Bedbugs are very small insects that can cause ditress. They have an oval and flattened shape, resembling small brownish-red discs. They are about the size of an apple seed, measuring between 4-6mm in length. When they shed their skins, they appear as lighter brown.
These bothersome creatures have mouths specifically adapted for piercing the skin and sucking blood. While they do not have wings, they have six sturdy legs that enable them to crawl on most vertical surfaces.
Similar to other blood-sucking arthropods, bedbugs inject saliva while feeding, which contains anticoagulant properties. This can make their bites initially go unnoticed.
The Lifecycle of a Bedbug
Bedbug eggs are elongated and have a whitish cream colour. As they near the hatching stage, they darken. The early stages of bedbugs, known as nymphs, are extremely tiny and can be difficult to spot without magnification.
The life cycle of a bedbug progresses through several stages: egg, several immature nymph stages, and finally, adulthood. This process, called incomplete metamorphosis, can take anywhere from 6 to 10 months.
Bedbugs reproduce through an unsettling process called “traumatic insemination.” The male bedbug stabs the female’s abdomen and injects sperm into the wound. A female bedbug can lay anywhere from 200 to 500 eggs over a period of two months. These sticky eggs attach to furniture or fittings.
Under good conditions, bedbug eggs can hatch in approximately a week, and the newly hatched nymphs go through five moulting stages before reaching maturity. Each malt requires a blood meal, and with an adequate supply of blood and favourable conditions, they can mature in as little as a month, producing multiple generations per year. The typical lifespan of a bedbug is around ten months.
What do Bedbugs Like?
Bedbugs are attracted to the warmth and carbon dioxide emitted by a host and can quickly locate a suitable feeding site. They can remain inactive for weeks or months and “awaken” when they detect biological signatures like CO2.
Bedbugs are nocturnal and tend to feed when people are asleep, as it is the safest time for them to obtain a meal without being disturbed. However, in heavily infested areas, they may become opportunistic and feed during the day if conditions are just right. When startled, they move swiftly and emit an odour.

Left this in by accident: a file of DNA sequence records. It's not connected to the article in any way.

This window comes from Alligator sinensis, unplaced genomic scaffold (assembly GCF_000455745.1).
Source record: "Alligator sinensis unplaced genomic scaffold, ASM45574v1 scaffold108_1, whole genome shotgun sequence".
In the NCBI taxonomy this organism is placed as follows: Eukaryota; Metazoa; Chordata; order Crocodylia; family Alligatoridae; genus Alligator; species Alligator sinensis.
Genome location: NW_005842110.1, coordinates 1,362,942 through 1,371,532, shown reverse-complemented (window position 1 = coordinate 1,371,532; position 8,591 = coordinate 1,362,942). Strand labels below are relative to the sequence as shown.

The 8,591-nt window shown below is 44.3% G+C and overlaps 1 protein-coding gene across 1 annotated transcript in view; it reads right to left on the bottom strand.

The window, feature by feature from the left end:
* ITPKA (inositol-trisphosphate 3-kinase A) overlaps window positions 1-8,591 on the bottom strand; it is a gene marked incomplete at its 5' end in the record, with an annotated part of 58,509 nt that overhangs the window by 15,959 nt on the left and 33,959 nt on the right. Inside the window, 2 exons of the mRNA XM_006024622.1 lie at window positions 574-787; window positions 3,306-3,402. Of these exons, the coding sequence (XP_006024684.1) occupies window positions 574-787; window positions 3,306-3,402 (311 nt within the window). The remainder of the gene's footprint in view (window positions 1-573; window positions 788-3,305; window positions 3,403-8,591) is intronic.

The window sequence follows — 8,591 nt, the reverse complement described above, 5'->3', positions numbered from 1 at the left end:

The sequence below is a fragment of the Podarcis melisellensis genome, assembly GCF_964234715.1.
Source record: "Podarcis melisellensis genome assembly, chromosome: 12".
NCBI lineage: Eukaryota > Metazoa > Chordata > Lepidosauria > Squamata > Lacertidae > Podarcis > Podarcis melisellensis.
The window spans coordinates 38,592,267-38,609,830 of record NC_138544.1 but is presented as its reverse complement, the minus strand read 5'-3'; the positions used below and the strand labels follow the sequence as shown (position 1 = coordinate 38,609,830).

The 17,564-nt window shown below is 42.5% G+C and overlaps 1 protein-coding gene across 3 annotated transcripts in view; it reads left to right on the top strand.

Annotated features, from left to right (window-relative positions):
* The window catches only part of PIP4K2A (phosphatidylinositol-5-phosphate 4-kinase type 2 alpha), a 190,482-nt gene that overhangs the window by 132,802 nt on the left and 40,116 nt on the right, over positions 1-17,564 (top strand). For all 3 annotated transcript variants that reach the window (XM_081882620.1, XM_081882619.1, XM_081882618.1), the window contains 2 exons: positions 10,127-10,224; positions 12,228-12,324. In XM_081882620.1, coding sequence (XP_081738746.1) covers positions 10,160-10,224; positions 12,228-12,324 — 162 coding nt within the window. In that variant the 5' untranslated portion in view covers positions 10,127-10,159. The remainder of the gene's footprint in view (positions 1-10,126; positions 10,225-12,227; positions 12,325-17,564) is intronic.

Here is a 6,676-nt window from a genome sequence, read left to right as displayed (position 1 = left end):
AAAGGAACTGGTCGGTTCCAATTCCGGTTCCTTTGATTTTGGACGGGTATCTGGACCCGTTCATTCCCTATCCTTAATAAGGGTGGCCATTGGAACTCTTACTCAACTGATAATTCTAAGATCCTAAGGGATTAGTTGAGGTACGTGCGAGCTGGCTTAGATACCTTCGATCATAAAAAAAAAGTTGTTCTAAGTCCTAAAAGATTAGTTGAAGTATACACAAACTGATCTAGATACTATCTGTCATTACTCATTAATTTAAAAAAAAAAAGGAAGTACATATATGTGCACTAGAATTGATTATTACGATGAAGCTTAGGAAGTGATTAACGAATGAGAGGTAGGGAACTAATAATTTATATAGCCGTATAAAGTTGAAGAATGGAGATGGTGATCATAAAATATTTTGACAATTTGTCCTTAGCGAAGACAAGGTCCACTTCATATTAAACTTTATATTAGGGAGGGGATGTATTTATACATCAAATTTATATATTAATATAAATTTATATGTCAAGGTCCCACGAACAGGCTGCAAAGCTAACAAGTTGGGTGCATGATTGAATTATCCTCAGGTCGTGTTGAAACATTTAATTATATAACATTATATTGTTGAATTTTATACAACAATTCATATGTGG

How can I determine if I have bedbugs? What are the early signs of a bedbug infestation?
Detecting bedbugs can be challenging as their bites are often mistaken for mosquito bites or allergic reactions.
However, there are several signs that may indicate an infestation.
- Look for red and irritating bites, typically in rows on your neck, shoulders, back, legs, or arms
- Check for small clusters of reddish-brown spots or dark faecal spots that resemble ink dots. These are often found on the bed frame, upholstery, or the underside of the mattress
- Notice any small blood smears on the bedclothes or on your headboard
- Look for bedbug malt skins, pale-white eggs, and empty eggshells. These may be small but are still visible to the human eye
- The most obvious sign, although not always the first, is actually seeing the small brown insects themselves in and around your bed frame or sleeping area
It’s important to note that bites alone do not necessarily mean you have a bedbug infestation. Look for these other signs, and if you’re unsure, it’s best to seek assistance from a pest professional like The Pest Master.